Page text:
illustration of one head with a speech bubble facing another head with a thought bubble

Calling All Introverts

Course helps students with personal success strategies, professional development skills, and a graduation requirement
LISTEN 06:38
March 28, 2024

Q: What do Audrey Hepburn, Bill Gates, Eleanor Roosevelt, and Mahatma Gandhi have in common? 

A: They’re each extremely successful in their chosen field—and famously introverted.

Guiding introverted students toward their own paths of professional accomplishment is part of why N. Aaron Deskins, professor in the Department of Chemical Engineering, created the class Success for Introverts, offered annually in B-Term since 2021. The course fulfills a wellness and physical education credit, which students need in order to graduate. But it also equips students with important practical skills, a sense of community, and so much more. 

Long mischaracterized as a synonym for shyness, introversion is a basic personality type marked by the need to turn inward to regain energy. Extroverts, on the other hand, get energy from external social interactions. 


headshot of N. Aaron Deskins, who created the course Success for Introverts

Professor N. Aaron Deskins

Almost all of the students who have taken the class have identified somewhere on the introvert end of the personality spectrum, according to Deskins, who says he is also an introvert. “It’s an opportunity for them to realize they’re not alone and that it’s okay to be an introvert.”

Deskins’s co-teacher Kristin Boudreau, professor in the Department of Humanities and Arts, adds, “The goal is for students to learn something about introversion, about the chemistry and biology behind it, and how it shows up in social life and how it can hamper somebody. But we also really want them to understand that there are real strengths to introversion and that it’s another form of diversity.” 

All of that is helpful for introverted students preparing for careers in the modern workplace because often physical office layouts, as well as reward and promotion systems, are designed for those who gravitate toward social interactions and frequent collaboration. 

Before they even get that first job, though, WPI students must navigate the university’s signature group projects, which can prove especially challenging for introverts.

“There’s evidence of people being marginalized on teams because of gender, because of race. It’s also because of personality styles,” says Boudreau, who identifies as an introvert. “Extroverts tend to take control, and if introverts don’t speak for a while, people stop looking to them to speak. Then they get marginalized and feel discouraged, and there’s a cascading effect because the introverts don’t learn—and in turn don’t teach their peers.”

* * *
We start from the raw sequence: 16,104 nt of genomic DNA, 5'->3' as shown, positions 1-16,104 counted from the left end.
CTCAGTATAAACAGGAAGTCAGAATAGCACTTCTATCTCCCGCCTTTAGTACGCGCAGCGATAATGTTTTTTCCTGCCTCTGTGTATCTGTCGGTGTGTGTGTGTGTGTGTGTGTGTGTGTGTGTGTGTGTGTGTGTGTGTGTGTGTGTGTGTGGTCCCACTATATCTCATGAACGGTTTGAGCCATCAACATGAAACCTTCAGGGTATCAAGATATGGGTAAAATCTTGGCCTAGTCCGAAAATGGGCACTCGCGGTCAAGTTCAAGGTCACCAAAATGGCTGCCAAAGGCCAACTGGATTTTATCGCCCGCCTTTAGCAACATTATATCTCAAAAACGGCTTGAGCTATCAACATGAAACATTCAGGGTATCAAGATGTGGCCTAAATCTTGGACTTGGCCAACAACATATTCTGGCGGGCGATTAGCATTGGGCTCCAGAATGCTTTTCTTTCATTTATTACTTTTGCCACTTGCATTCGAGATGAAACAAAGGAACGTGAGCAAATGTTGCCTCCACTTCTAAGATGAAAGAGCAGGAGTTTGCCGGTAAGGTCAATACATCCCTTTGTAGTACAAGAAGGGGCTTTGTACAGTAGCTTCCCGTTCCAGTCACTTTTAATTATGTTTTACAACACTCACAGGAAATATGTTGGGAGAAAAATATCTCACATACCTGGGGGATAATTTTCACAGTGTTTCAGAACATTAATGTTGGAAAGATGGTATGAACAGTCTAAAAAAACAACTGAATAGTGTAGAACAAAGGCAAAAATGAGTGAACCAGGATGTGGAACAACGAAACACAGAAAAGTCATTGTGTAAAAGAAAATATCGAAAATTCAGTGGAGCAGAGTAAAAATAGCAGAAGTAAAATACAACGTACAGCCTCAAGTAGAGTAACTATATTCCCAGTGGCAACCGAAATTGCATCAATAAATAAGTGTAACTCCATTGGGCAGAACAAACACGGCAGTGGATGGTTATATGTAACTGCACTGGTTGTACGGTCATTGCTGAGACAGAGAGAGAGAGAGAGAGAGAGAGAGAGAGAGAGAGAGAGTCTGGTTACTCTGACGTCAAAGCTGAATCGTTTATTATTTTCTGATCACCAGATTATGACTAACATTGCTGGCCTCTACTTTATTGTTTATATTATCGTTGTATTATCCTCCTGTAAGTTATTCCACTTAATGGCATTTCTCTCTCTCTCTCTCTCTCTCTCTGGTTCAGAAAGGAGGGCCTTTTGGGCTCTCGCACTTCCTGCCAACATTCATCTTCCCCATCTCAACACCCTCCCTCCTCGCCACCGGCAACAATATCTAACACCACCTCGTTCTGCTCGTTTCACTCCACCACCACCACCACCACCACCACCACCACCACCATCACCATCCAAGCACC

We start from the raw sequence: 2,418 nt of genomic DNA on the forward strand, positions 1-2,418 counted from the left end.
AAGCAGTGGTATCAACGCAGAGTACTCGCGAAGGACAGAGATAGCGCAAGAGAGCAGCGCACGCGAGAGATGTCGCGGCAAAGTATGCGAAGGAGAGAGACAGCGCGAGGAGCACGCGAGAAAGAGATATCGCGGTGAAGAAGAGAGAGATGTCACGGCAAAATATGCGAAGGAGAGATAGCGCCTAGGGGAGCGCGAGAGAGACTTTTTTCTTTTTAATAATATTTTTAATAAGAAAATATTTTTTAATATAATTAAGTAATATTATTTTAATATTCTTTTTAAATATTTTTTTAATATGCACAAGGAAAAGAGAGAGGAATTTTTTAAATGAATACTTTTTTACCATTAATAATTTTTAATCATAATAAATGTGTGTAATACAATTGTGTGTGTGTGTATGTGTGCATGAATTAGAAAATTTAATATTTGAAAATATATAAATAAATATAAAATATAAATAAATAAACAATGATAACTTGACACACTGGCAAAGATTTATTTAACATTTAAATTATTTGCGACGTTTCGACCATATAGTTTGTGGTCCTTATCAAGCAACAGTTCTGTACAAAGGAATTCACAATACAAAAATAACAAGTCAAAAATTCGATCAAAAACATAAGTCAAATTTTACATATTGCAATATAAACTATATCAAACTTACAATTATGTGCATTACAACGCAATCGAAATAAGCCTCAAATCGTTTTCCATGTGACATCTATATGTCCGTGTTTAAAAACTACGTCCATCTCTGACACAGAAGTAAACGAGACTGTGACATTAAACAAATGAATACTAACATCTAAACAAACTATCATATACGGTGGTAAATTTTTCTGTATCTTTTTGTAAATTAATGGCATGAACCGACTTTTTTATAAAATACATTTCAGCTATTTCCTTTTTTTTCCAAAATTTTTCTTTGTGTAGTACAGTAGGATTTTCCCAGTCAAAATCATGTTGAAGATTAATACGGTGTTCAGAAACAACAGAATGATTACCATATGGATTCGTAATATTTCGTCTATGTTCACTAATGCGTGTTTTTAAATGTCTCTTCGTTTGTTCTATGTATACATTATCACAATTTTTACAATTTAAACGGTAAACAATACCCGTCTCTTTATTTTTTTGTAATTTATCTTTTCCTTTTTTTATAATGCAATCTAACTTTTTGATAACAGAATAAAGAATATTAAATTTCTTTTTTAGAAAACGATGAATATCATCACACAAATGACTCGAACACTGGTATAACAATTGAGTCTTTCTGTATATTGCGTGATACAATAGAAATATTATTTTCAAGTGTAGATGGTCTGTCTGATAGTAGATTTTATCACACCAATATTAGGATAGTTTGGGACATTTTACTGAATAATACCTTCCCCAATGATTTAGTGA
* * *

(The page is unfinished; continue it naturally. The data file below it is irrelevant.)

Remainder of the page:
The goal is for students to learn … how [introversion] shows up in social life and how it can hamper somebody. But we also really want them to understand that there are real strengths to introversion and that it’s another form of diversity.
  • Professor Kristin Boudreau
  • Department of Humanities and Arts

Educating others is a big part of what senior Connor Peavey wanted to achieve with his final project for the course last fall. Peavey, a self-identified introvert double majoring in computer science and interactive media and game development, also runs the popular YouTube channel Animated Ginger

For the final project in Success for Introverts, he created a video analyzing the Pokémon franchise’s decision to retire the boisterous original protagonist, Ash Ketchum, and replace him with Liko, a quiet, introverted girl.

“By making a video that I could also post on my channel, I killed two birds with one stone,” Peavey says. “But, actually, it’s a really interesting time in the Pokémon world because the switch to focus on an introverted character has come with a lot of backlash from fans. I realized I could use some of the stuff I learned in this class to not only create content that I was happy with, but also educate people.”


headshot of Kristin Boudreau, who co-teaches Success for Introverts

Professor Kristin Boudreau

Deskins and Boudreau both loved Peavey’s project. 

“It’s such a beautiful piece of argument using evidence, but I also thought it was brilliant the way Connor applied something he learned to something he’s clearly interested in,” Boudreau says. “And because he’s got a YouTube channel and thousands of subscribers, he’s getting our message out in ways that Aaron and I never could.” 

The video was viewed about 30,000 times in the first month after Peavey posted it. “The overall fan response has been very positive,” he says. “A lot of viewers are saying it resonated with them, which makes me really happy to see.”

Peavey was also happy that the course provided him with some practical skills like breathing exercises that he can use during situations he finds stressful. 

Because there are different types of introversion and everyone occupies a unique spot on the introversion-extroversion spectrum, there is no single method that will effectively help every introvert recharge their inner battery. But for many introverts, simply knowing that others are experiencing similar stressors can be helpful. 

That’s the other big part of why Deskins created the course. “With my own experience as an introvert, I know what the uncomfortableness of life can be,” he says. “And when we ask the class, for example, ‘How many of you don’t like to go to parties?’ and most people raise their hands, it’s a sign of solidarity—a sign that, ‘Hey, I’m not weird because I like certain things and don’t like other things.’”